Captain’s Log: Silent Flying Predators Drive Insect Silence | Outside


I sat outside in the early evening just as the sky turned a dark royal blue, but still with some contrast and visibility. This was a magical and serene moment, even with the constant loud scratching of crickets.

I love this sound, so I listened carefully to the sound that seemed to come from all directions, near and far. I tried to isolate the sounds of crickets down in the streambed near my house and those coming in the other direction, across the street and in my own backyard.

The whole satisfying moment was shaken in a split second by sudden silence. As fast as you can snap your fingers, all the crickets in my listening area fell silent. I haven’t heard anything that could provoke such an immediate reaction from the entire neighborhood.

It was too dark to see much, so I doubted the crickets saw anything. It turned out that I was wrong. As I looked around, I looked up at the sky and opened my eyes wide to take in all the faint light I could. As I stared at the sky, I noticed lightning-fast stealthy movements. Things moved like a bat out of hell up there.

Suddenly the light bulb went on in my head. Bats! Someone here has bats in the bell tower (perhaps in more ways than one) and these exploding animals had gone hunting in the early twilight.

This reality has obviously not been lost to the crickets and probably many other insects. When bats are hunting, it’s a bad time being a bug. Bats have natural hunting skills in low light like no other land or sky creature I know, although there are some marine life that are in their league underwater.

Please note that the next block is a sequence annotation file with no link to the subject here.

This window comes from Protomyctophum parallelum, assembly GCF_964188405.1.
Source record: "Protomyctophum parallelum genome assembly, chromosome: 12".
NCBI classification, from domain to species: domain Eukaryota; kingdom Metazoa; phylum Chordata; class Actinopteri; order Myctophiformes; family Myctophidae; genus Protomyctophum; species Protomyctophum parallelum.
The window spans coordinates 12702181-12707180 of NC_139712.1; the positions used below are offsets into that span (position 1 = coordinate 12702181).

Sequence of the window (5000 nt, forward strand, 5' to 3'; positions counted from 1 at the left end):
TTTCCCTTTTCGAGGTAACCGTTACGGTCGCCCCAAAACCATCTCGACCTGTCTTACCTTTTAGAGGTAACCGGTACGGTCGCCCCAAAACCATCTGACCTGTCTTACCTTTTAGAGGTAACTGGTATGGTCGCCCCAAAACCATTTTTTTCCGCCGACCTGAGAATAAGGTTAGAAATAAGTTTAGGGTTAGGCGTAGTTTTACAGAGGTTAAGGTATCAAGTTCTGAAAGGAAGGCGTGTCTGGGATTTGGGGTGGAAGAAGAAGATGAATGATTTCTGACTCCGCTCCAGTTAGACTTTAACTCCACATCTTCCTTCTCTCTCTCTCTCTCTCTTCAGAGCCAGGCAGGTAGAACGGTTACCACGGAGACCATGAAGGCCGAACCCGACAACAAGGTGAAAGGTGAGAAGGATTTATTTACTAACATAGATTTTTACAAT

Bats hunt insects with almost supernatural powers. They have good ears and can hear insects rustle or chirp while barbecuing. Their low-light vision is amazing, and they can scan an area even as they are flying through the air at alarming speeds, then turn on a dime and snap an insect for its meal.

Eyesight isn’t a bat’s best weapon, however. They have the ability to echo localize (almost like radar, but sonic) even at high speed, and I’ve read that what they can see at 20 feet can be echoed at 40 feet. So echo location gives them a long view and identifies targets. Up close, their eyesight helps guide them to kill.

It is a dangerous world for bugs because almost everything but large predators will want to eat them and even large predators make exceptions. Just at a time of the evening when you think a poor bug can relax, some of the greatest night robbers of them all come out. It’s a jungle out there!

– Capt. David Bacon operates WaveWalker Charters and is President of SOFTIN Inc., a nonprofit that provides maritime opportunities to those in need. Visit to learn more about the organization and how you can help. Click here to read the previous columns. The opinions expressed are his own.